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Die Brautprinzessin: S. Morgensterns…

Die Brautprinzessin: S. Morgensterns klassische Erzählung von wahrer… (original 1973; edition 2008)

by William Goldman, Kai Schwarzkopf (Illustrator), Wolfgang Krege (Übersetzer)

MembersReviewsPopularityAverage ratingConversations / Mentions
14,544327138 (4.28)1 / 515
Title:Die Brautprinzessin: S. Morgensterns klassische Erzählung von wahrer Liebe und edlen Abenteuern. Die Ausgabe der "spannenden Teile". Gekürzte und bearbeitet von William Goldmann
Authors:William Goldman
Other authors:Kai Schwarzkopf (Illustrator), Wolfgang Krege (Übersetzer)
Info:Klett-Cotta (2008), Edition: 1, Gebundene Ausgabe, 426 pages
Collections:Your library

Work details

The Princess Bride by William Goldman (1973)

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1970s (11)

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English (322)  Spanish (2)  Dutch (1)  Italian (1)  Swedish (1)  All languages (327)
Showing 1-5 of 322 (next | show all)
Book of the film! ( )
  LindaLiu | Feb 22, 2015 |
In this book, William Goldman tells us that he is abridging the tale of The Princess Bride, originally written by S. Morgenstern. The original tale of love and adventure is then abridged (with comments added in by Goldman).

I really enjoyed this, in particular the tale of The Princess Bride. The comments/interjections, though, I thought were amusing, as well. And there is plenty of humour in the story.

The intro and the other "extras" (including a final “chapter” that is the start of an abridgement of the sequel, Buttercup's Baby) by Goldman are made to sound true, but I kept questioning it. I kept getting a bit confused and had to finally look it up on wikipedia! The interjections he adds into the "abridgement" reminded me of the grandpa reading to a little Fred Savage in the movie, as well. However, it didn't take away from my enjoyment of it, overall. ( )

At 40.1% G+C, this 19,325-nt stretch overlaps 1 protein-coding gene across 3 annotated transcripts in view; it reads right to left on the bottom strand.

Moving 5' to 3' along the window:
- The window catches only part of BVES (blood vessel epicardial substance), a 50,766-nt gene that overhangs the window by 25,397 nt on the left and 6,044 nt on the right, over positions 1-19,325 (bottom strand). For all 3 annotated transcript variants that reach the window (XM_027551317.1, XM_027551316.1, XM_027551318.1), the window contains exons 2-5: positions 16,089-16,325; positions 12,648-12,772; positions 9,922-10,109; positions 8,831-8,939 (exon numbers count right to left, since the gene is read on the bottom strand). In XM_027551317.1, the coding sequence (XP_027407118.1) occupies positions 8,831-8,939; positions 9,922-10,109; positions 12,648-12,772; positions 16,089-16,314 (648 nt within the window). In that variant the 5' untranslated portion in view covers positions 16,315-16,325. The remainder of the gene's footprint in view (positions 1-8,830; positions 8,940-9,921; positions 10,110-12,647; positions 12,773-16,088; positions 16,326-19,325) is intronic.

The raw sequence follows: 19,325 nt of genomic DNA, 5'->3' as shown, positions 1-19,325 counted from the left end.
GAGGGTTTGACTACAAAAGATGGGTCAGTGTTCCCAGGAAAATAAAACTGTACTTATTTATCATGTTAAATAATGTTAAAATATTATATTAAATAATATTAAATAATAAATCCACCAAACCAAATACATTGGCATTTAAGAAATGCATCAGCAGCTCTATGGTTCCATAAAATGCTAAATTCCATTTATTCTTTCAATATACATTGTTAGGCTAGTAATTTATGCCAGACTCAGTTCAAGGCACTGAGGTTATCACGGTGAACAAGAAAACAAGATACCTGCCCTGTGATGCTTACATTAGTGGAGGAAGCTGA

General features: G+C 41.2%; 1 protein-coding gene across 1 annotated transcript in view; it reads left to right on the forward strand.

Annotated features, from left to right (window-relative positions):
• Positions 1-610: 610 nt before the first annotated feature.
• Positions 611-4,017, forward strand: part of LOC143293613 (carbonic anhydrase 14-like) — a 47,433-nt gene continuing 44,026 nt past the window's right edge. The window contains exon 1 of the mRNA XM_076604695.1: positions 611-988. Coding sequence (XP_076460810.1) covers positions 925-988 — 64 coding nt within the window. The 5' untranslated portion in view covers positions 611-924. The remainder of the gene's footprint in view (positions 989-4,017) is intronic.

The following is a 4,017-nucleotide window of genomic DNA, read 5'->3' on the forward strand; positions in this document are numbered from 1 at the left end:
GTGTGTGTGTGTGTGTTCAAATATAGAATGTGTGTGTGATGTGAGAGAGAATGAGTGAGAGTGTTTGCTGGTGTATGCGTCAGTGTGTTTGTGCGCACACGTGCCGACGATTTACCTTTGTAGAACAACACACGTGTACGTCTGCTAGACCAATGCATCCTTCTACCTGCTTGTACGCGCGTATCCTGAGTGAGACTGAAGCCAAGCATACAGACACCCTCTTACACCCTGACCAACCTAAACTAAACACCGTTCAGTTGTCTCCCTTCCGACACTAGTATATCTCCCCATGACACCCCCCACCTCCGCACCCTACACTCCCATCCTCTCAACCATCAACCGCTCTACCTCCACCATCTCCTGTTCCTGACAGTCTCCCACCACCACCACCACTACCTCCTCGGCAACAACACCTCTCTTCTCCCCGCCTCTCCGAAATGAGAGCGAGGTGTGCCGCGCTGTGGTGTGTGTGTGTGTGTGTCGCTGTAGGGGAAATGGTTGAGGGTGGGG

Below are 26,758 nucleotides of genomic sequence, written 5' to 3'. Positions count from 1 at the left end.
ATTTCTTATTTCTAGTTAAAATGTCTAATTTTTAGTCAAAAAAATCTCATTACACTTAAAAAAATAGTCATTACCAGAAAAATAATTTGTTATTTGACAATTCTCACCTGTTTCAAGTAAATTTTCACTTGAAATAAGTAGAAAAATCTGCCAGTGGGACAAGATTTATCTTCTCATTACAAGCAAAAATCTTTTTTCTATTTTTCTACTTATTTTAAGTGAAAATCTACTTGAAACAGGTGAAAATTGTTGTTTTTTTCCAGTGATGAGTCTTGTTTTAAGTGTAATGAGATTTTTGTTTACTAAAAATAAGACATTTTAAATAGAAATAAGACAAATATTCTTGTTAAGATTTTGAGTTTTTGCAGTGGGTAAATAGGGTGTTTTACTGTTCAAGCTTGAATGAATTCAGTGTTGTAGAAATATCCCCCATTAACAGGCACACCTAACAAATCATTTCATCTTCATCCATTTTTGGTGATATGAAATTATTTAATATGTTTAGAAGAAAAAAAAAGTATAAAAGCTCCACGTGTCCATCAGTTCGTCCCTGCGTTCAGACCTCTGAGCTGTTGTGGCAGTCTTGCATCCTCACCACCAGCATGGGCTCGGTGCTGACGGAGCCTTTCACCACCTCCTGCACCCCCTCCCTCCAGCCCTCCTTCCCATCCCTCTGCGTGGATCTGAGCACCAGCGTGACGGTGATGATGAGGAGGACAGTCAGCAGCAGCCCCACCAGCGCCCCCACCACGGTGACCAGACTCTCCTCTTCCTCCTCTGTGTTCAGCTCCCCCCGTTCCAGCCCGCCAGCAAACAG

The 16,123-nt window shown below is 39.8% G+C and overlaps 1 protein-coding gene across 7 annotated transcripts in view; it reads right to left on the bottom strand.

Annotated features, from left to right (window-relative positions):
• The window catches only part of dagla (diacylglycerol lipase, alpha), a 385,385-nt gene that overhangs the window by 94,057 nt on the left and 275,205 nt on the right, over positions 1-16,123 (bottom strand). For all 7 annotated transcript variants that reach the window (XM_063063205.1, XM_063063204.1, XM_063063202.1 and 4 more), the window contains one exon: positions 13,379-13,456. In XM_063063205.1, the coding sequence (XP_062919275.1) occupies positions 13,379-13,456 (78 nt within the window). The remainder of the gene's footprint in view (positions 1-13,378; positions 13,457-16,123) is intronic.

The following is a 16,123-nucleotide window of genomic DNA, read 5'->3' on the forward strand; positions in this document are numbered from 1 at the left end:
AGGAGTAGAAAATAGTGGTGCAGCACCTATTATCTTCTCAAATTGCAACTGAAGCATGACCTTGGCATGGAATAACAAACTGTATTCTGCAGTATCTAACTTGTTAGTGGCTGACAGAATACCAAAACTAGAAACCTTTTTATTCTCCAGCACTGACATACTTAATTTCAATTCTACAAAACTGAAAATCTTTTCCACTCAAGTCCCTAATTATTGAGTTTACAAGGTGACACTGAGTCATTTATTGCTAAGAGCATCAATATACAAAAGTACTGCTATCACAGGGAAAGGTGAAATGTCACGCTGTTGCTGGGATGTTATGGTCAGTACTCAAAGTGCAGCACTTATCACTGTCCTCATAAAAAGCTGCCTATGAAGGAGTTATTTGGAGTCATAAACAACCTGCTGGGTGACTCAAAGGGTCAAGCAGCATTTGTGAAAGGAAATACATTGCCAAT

LibraryCin | Feb 11, 2015 |
As a fan but not a super fan of the movie, I finally read the book that is very close to the movie account. Fortunately, the movie makers cut out all the whining fourth wall breaking of the author. Vladimir Nabokov has done the editor and author game at a much higher level. Here I just wanted the author to return to the bizarre main story that lives mostly due to its great characters. Perfect for the screen. ( )
  jcbrunner | Jan 31, 2015 |
I'm almost a bit ashamed to admit that this is my first time reading this book. No, I haven't watched the movie either, even though I do own it. Being that I was new, the first 10% of my kindle copy kind of threw me off track since well it was about the author and about the book, but wasn't the story. I do find the tale woven into the beginning to be an interesting one. Not the excitement you'd expect, then again I don't suppose it was supposed to be. It was pretty funny though.

As to the actual story, It was kind of typical. I think the most interesting parts of the entire story were the cut-ins from the author in all honestly. I haven't figured out how they made this into a movie unless they made some drastic changes to improve it. The book itself leaves so many pieces unattended to it makes it a bit hard to follow. Some of the chapters are dreadfully long and don't explain anything in between the paragraphs of actual story (the parts that aren't the author cut-ins). It's rare that a story bored me and this one did terribly.

It's not often that I come across a book that disappoints me, especially when for years I've heard nothing about how amazing this book is. I found Buttercup to be a bit an airhead that no one should have wasted their time on, the Prince was your typical villain as was his count. The most colorful character was Inigo. As to Westly, after the pirate incident he's not even remotely close to being the same character and while he did what every hero in every book does, it was flat. It felt like he was more obligated to it then for any actual love he had for Buttercup.

All in all, I'm honestly praying the movie (which I've withheld from watching until I read the book) is better than the book, but given how the movies are almost never as good as the book, I don't hold my breath.